In whom also we have obtained an inheritance- Romans 8:17 speaks of believers as heirs of God, and joint-heirs with Christ.  As God’s sons, they have a part alongside of Christ in this great and Divine purpose.  Indeed, the signal that God is about to deliver creation from its groaning, and bring it into liberty from its bondage, will be the appearance with Christ when He comes in glory of myriads of saints who have been conformed to the image of His Son, Romans 8:19.  If He can deliver rebellious and wilful sinners from their slavery, He can certainly deliver creation.
Being predestinated according to the purpose of Him who worketh all things after the counsel of His own will- no wonder the apostle began the passage by speaking of God placing His people as sons before Him, and gracing them in Christ, for they are to come with Him, and in that day He will be “glorified in His saints, and admired in all them that believe”, 2 Thessalonians 1:10.  God does not need to consult with any about this matter, for His own will, and the work of Christ which is contained within that will, (see Acts 2:23) gives Him the right to act in this way.

1:12  That we should be to the praise of His glory, who first trusted in Christ.

That we should be to the praise of His glory- in verse 6 believers are to the praise of the glory of His grace, but in a day to come the glory will be to the fore, and God’s saints will glorify Him as they take their place with Christ over a reconciled creation.
Who first trusted in Christ- the apostle now speaks of two categories, first those, like himself, saved out of the nation of Israel, then in verses 13 and 14, those saved from the Gentiles.  This is why he uses a word for hope which means to hope or trust beforehand.  The nation of Israel will come into the good of Calvary when they see the one they pierced coming in the clouds with great glory.  They will weep for Him, and repent of their sins, see Revelation 1:7; Romans 11:26; Zechariah 12:10. But there have been many Jews who have anticipated that day, and have come to Christ already.

1:13  In whom ye also trusted, after that ye heard the word of truth, the gospel of your salvation: in whom also after that ye believed, ye were sealed with that holy Spirit of promise,

In whom ye also trusted- it cannot be said that the Gentiles fore-hoped in Christ, because they did not have a hope of Messianic blessing as Israel did, being apart from Christ, cut off from Him, 2:12, and hence hopeless and godless.
After that ye heard the word of truth, the gospel of your salvation- as to its content, the gospel consists of spoken truth, hence the apostle exhorts Timothy to preach the word, 2 Timothy 4:2, and in the parable of the sower the seed is the word of God.  Peter, too, declares that the word of the Lord which liveth and abideth for ever is preached through the gospel, 1 Peter 1:25.  It is by the proclaiming of the scriptures that the Father draws souls to Himself, John 6:45.  No amount of human ingenuity can replace this Divinely ordained means of reaching the souls of men.  If the content of the gospel is truth, then the result of the gospel is salvation, when it is believed.  Salvation is essentially association with Christ in His risen and ascended glory, as chapter two of this epistle makes clear.  We should beware of speaking as if being a Christian is simply following Jesus; it is far more than that, and the fulness of the blessing of the gospel of Christ should be set forth in plain terms, so that men may hear and believe to the salvation of their souls.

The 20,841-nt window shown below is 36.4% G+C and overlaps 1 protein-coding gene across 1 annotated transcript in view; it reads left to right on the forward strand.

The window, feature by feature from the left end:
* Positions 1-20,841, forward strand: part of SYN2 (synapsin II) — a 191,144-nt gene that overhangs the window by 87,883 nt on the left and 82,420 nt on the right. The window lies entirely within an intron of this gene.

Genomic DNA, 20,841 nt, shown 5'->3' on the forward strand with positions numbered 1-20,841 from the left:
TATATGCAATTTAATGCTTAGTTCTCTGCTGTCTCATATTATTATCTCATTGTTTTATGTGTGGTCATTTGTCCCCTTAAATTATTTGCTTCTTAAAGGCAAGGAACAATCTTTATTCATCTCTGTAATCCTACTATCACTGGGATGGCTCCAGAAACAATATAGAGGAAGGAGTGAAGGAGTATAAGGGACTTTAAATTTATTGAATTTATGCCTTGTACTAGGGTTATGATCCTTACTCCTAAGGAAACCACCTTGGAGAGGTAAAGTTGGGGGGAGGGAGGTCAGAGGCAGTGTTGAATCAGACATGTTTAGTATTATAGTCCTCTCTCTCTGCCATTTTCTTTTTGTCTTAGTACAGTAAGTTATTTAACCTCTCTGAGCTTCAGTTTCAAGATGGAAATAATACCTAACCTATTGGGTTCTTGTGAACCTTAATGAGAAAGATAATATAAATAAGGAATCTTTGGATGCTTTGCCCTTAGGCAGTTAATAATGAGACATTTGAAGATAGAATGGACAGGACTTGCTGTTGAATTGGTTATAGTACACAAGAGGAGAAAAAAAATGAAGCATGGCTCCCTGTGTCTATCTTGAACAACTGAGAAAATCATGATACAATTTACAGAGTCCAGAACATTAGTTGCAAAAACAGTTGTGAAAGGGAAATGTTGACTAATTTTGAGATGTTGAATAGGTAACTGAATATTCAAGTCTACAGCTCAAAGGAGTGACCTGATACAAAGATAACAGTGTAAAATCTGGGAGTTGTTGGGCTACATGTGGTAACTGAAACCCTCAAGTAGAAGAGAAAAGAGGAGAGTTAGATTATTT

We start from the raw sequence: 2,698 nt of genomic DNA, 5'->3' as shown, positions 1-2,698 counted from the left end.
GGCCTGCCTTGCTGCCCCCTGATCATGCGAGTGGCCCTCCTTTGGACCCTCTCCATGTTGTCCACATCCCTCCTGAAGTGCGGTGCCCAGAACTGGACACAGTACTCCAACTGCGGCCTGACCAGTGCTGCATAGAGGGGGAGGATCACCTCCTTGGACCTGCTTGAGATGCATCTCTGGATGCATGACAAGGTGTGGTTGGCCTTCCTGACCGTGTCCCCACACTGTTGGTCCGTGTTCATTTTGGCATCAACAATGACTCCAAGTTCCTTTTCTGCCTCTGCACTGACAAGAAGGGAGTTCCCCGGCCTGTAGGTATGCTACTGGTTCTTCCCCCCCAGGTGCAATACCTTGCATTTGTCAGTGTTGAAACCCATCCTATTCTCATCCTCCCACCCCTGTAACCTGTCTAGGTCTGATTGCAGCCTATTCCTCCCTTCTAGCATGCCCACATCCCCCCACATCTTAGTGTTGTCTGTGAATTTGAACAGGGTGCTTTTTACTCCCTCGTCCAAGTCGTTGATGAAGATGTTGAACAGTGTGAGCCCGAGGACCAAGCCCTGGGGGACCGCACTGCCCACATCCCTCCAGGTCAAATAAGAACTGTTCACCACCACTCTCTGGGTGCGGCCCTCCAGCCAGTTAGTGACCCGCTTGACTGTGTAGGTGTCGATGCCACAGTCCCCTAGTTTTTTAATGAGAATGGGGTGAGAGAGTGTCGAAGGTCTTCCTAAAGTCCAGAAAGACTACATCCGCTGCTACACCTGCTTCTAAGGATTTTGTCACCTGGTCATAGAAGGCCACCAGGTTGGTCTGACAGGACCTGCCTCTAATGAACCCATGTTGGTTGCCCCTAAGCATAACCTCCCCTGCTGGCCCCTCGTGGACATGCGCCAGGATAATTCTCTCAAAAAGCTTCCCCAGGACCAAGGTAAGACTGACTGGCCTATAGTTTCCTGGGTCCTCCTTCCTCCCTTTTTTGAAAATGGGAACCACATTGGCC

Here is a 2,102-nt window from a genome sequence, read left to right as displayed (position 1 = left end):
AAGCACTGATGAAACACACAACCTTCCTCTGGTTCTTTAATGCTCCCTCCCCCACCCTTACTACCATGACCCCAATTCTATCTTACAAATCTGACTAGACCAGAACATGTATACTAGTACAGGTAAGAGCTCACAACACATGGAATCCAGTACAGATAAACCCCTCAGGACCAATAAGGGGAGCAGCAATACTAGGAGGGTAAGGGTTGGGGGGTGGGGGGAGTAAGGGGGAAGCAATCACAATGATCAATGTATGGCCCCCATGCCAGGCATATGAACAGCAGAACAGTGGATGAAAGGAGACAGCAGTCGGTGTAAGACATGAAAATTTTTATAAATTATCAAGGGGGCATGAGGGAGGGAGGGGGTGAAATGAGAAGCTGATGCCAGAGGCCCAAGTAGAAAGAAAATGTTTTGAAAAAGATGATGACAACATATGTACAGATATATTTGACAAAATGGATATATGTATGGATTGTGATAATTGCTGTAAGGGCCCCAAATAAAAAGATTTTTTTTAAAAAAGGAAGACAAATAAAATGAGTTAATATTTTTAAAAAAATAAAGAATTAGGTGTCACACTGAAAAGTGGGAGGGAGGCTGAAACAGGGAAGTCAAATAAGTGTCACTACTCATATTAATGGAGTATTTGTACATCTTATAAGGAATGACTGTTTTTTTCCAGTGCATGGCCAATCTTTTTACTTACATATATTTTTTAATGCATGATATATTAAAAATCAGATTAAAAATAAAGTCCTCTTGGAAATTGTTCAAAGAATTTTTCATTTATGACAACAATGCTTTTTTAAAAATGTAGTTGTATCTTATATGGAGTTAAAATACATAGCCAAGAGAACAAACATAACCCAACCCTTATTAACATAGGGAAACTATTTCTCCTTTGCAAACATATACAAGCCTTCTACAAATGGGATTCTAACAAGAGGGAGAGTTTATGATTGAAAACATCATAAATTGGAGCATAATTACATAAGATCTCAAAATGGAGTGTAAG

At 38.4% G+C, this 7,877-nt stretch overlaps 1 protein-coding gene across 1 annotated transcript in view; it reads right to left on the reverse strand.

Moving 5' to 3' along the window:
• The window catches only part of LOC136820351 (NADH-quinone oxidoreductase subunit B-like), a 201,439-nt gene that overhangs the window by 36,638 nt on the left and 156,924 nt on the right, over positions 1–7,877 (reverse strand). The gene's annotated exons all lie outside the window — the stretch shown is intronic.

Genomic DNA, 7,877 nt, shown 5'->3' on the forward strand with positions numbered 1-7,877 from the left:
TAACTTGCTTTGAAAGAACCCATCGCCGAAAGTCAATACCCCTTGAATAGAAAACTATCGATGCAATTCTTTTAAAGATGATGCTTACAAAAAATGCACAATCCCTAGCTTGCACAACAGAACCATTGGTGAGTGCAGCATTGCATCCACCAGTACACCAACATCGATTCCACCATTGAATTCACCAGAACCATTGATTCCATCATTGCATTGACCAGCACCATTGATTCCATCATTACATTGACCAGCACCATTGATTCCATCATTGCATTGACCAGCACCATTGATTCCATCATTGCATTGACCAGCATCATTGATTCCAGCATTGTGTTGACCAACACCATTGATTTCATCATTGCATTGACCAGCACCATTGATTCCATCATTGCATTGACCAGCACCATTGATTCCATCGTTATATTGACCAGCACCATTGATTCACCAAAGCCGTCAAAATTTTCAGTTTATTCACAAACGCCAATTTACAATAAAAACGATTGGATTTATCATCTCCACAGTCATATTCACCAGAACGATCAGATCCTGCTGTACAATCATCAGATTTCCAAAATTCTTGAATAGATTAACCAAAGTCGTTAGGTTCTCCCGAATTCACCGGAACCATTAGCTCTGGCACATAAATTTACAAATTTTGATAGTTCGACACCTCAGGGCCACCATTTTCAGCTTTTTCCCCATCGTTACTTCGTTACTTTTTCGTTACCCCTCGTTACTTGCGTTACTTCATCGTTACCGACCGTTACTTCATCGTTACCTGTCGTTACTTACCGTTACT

In whom, after that ye believed- this expression is capable of being misunderstood, because it seems to leave room for a gap between initial faith and the reception of the Spirit.  This is not the case, however, for it is the same construction as is found in Romans 13:11, “now is our salvation nearer than when we believed”, indicating a definite point in time.  The scriptures make clear that the Spirit of God takes up residence permanently in the believer the very moment he first believes.  Galatians 3:2 asks the rhetorical question, “Received ye the Spirit by the works of law, or by the hearing of faith?” The answer is clear- at the moment when the gospel was heard with faith.  Romans 8:9 is very definite on this point, for if a person does not have the Spirit of God, he does not belong to Christ, and is therefore not a believer.  Having said that, we should remember that there were some believers at Ephesus who had been John the Baptist’s disciples, and only when they had been baptised and Paul had laid hands on them did they receive the Holy Spirit, Acts 19:1-7.  But these are an exception.  The normal sequence is that a person believes and is immediately and permanently indwelt by the Holy Spirit.
Ye were sealed with that Holy Spirit of promise- a seal was placed on a valuable item in ancient times to clearly indicate who owned it.  The saints are precious to God, and He has marked them with His seal, none less that the Spirit of God Himself.  The expression “of promise” may be looked at in two ways.  Either it is a reference to the promise that the Lord Jesus gave to His own in the upper room as to the giving of the Spirit, which promise was realised at Pentecost, John 14:16; Acts 2:33.  Or it refers to the fact that all that is promised for the future, is guaranteed by the presence of the Holy Spirit within.  Clearly, the fact that Christ has made good His promise in the past, assures that all that is future will come to pass, too.  Those who were “strangers from the covenants of promise”, 2:12, now have bright prospects before them.